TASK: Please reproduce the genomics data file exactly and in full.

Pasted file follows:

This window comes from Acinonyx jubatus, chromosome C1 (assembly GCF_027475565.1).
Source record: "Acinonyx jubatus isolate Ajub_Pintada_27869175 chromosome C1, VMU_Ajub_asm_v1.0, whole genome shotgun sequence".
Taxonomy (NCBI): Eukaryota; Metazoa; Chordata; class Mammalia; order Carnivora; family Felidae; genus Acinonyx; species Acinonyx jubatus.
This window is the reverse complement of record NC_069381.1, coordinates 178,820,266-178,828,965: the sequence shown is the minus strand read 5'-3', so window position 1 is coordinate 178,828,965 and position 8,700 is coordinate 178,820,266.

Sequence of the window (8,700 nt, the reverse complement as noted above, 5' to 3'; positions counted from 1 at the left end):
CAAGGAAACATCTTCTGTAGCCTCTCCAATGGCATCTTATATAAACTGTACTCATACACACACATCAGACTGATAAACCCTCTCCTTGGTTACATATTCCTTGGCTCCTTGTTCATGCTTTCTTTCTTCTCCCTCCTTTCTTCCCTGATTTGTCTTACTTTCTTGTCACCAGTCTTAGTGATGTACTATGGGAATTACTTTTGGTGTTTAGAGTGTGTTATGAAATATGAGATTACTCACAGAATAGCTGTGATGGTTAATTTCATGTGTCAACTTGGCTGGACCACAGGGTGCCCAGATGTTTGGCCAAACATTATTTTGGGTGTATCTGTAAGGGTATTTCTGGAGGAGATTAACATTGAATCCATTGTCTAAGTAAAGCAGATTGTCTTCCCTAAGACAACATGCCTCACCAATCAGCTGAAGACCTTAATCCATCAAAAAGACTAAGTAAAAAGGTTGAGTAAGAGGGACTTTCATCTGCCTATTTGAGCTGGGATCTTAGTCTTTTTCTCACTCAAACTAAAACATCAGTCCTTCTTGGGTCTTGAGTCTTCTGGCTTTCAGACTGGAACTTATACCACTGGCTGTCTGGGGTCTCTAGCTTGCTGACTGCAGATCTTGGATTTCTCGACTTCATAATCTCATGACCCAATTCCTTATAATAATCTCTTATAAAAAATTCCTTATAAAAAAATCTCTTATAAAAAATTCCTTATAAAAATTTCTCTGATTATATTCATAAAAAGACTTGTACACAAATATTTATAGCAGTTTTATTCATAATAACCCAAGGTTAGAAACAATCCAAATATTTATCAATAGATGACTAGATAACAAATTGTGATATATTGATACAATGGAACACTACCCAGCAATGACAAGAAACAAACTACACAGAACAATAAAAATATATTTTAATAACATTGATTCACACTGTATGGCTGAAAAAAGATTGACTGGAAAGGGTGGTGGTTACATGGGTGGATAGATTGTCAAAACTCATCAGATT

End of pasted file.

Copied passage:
This window comes from Acinonyx jubatus, chromosome C1 (assembly GCF_027475565.1).
Source record: "Acinonyx jubatus isolate Ajub_Pintada_27869175 chromosome C1, VMU_Ajub_asm_v1.0, whole genome shotgun sequence".
Taxonomy (NCBI): Eukaryota; Metazoa; Chordata; class Mammalia; order Carnivora; family Felidae; genus Acinonyx; species Acinonyx jubatus.
This window is the reverse complement of record NC_069381.1, coordinates 178,820,266-178,828,965: the sequence shown is the minus strand read 5'-3', so window position 1 is coordinate 178,828,965 and position 8,700 is coordinate 178,820,266.

Sequence of the window (8,700 nt, the reverse complement as noted above, 5' to 3'; positions counted from 1 at the left end):
CAAGGAAACATCTTCTGTAGCCTCTCCAATGGCATCTTATATAAACTGTACTCATACACACACATCAGACTGATAAACCCTCTCCTTGGTTACATATTCCTTGGCTCCTTGTTCATGCTTTCTTTCTTCTCCCTCCTTTCTTCCCTGATTTGTCTTACTTTCTTGTCACCAGTCTTAGTGATGTACTATGGGAATTACTTTTGGTGTTTAGAGTGTGTTATGAAATATGAGATTACTCACAGAATAGCTGTGATGGTTAATTTCATGTGTCAACTTGGCTGGACCACAGGGTGCCCAGATGTTTGGCCAAACATTATTTTGGGTGTATCTGTAAGGGTATTTCTGGAGGAGATTAACATTGAATCCATTGTCTAAGTAAAGCAGATTGTCTTCCCTAAGACAACATGCCTCACCAATCAGCTGAAGACCTTAATCCATCAAAAAGACTAAGTAAAAAGGTTGAGTAAGAGGGACTTTCATCTGCCTATTTGAGCTGGGATCTTAGTCTTTTTCTCACTCAAACTAAAACATCAGTCCTTCTTGGGTCTTGAGTCTTCTGGCTTTCAGACTGGAACTTATACCACTGGCTGTCTGGGGTCTCTAGCTTGCTGACTGCAGATCTTGGATTTCTCGACTTCATAATCTCATGACCCAATTCCTTATAATAATCTCTTATAAAAAATTCCTTATAAAAAAATCTCTTATAAAAAATTCCTTATAAAAATTTCTCTGATTATATTCATAAAAAGACTTGTACACAAATATTTATAGCAGTTTTATTCATAATAACCCAAGGTTAGAAACAATCCAAATATTTATCAATAGATGACTAGATAACAAATTGTGATATATTGATACAATGGAACACTACCCAGCAATGACAAGAAACAAACTACACAGAACAATAAAAATATATTTTAATAACATTGATTCACACTGTATGGCTGAAAAAAGATTGACTGGAAAGGGTGGTGGTTACATGGGTGGATAGATTGTCAAAACTCATCAGATT